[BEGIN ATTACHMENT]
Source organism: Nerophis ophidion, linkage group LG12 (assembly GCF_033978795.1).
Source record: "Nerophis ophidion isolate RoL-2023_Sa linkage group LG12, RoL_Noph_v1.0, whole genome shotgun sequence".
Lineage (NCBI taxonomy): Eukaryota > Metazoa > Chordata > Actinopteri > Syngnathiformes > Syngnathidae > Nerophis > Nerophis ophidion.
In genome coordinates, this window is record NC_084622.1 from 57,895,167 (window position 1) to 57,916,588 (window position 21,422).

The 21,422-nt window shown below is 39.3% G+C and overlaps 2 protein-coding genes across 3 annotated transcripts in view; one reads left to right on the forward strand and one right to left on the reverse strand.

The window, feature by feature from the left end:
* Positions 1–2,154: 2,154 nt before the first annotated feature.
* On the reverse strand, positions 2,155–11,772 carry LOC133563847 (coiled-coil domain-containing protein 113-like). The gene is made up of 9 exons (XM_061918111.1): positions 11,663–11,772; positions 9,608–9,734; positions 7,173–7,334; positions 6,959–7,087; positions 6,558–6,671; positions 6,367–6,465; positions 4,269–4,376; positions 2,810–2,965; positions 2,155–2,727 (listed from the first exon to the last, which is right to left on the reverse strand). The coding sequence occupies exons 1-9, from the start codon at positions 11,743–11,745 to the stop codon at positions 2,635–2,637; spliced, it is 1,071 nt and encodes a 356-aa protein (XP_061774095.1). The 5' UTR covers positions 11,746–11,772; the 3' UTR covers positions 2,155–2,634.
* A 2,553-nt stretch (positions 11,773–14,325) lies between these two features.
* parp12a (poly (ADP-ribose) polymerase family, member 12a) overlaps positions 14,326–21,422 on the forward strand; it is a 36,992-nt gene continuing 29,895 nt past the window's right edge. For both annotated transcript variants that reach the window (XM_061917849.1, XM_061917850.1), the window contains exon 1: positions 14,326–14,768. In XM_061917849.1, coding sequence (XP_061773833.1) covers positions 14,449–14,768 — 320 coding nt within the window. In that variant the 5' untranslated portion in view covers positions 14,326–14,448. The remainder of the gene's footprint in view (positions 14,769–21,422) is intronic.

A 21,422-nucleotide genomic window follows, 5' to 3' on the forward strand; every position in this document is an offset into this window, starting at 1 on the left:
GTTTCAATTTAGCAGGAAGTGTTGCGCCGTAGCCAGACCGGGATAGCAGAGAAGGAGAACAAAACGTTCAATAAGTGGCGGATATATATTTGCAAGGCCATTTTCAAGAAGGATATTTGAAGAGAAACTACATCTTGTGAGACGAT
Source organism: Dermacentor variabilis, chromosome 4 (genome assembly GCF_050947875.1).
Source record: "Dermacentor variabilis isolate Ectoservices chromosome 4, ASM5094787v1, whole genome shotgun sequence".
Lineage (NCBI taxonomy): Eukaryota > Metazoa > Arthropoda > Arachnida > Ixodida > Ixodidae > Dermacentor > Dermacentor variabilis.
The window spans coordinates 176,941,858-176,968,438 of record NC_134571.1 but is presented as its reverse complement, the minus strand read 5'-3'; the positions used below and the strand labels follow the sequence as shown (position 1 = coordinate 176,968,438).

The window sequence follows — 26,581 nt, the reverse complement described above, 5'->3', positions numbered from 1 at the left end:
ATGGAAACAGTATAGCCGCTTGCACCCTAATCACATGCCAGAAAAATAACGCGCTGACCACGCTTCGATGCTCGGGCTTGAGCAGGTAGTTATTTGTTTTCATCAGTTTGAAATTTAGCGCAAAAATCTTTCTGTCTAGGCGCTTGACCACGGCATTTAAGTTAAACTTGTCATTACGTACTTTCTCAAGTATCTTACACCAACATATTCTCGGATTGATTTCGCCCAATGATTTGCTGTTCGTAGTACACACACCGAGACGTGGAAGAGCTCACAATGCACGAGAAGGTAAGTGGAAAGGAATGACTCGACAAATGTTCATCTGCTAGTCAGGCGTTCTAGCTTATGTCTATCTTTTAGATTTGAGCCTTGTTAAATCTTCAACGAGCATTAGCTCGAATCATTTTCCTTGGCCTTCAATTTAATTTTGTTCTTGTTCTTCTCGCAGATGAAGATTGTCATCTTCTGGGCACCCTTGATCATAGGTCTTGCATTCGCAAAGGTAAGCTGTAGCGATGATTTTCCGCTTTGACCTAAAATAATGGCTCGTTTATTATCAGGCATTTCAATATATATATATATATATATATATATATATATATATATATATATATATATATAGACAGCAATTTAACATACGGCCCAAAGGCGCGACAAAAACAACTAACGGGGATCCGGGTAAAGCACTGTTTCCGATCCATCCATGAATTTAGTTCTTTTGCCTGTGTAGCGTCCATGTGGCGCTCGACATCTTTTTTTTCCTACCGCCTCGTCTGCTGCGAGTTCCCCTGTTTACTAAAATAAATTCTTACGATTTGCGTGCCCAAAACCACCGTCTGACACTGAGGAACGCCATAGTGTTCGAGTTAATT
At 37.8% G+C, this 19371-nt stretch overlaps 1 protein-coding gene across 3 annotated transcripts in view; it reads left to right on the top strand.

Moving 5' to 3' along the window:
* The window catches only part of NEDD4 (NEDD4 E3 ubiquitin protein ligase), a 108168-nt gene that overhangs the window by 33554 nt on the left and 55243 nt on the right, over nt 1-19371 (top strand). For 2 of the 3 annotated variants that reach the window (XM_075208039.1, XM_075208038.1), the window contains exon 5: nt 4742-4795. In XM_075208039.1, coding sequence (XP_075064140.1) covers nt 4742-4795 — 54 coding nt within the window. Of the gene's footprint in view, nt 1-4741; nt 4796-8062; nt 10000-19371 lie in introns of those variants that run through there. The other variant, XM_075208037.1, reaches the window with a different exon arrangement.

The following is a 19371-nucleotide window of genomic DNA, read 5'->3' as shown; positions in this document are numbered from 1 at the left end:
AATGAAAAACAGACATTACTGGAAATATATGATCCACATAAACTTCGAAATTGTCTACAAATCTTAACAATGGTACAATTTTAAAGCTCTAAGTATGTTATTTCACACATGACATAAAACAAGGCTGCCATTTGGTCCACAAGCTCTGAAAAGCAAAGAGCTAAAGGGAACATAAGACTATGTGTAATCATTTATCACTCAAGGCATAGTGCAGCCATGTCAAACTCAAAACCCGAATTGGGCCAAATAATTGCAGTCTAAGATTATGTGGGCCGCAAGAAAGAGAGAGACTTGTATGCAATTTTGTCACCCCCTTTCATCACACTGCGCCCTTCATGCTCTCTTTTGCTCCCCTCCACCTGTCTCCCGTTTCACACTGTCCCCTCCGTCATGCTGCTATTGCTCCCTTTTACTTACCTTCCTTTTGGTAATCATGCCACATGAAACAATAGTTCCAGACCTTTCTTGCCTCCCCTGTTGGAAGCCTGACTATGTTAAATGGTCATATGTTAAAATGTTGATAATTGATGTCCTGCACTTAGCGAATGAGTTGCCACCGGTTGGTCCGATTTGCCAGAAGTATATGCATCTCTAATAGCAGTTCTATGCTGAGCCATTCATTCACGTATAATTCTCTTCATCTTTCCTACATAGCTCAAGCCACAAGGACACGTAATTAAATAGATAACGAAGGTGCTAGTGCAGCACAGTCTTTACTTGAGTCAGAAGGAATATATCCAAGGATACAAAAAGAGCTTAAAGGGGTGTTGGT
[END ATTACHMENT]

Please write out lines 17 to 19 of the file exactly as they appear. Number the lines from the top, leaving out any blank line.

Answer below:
The window sequence follows — 26,581 nt, the reverse complement described above, 5'->3', positions numbered from 1 at the left end:
ATGGAAACAGTATAGCCGCTTGCACCCTAATCACATGCCAGAAAAATAACGCGCTGACCACGCTTCGATGCTCGGGCTTGAGCAGGTAGTTATTTGTTTTCATCAGTTTGAAATTTAGCGCAAAAATCTTTCTGTCTAGGCGCTTGACCACGGCATTTAAGTTAAACTTGTCATTACGTACTTTCTCAAGTATCTTACACCAACATATTCTCGGATTGATTTCGCCCAATGATTTGCTGTTCGTAGTACACACACCGAGACGTGGAAGAGCTCACAATGCACGAGAAGGTAAGTGGAAAGGAATGACTCGACAAATGTTCATCTGCTAGTCAGGCGTTCTAGCTTATGTCTATCTTTTAGATTTGAGCCTTGTTAAATCTTCAACGAGCATTAGCTCGAATCATTTTCCTTGGCCTTCAATTTAATTTTGTTCTTGTTCTTCTCGCAGATGAAGATTGTCATCTTCTGGGCACCCTTGATCATAGGTCTTGCATTCGCAAAGGTAAGCTGTAGCGATGATTTTCCGCTTTGACCTAAAATAATGGCTCGTTTATTATCAGGCATTTCAATATATATATATATATATATATATATATATATATATATATATATATATATATAGACAGCAATTTAACATACGGCCCAAAGGCGCGACAAAAACAACTAACGGGGATCCGGGTAAAGCACTGTTTCCGATCCATCCATGAATTTAGTTCTTTTGCCTGTGTAGCGTCCATGTGGCGCTCGACATCTTTTTTTTCCTACCGCCTCGTCTGCTGCGAGTTCCCCTGTTTACTAAAATAAATTCTTACGATTTGCGTGCCCAAAACCACCGTCTGACACTGAGGAACGCCATAGTGTTCGAGTTAATT
At 37.8% G+C, this 19371-nt stretch overlaps 1 protein-coding gene across 3 annotated transcripts in view; it reads left to right on the top strand.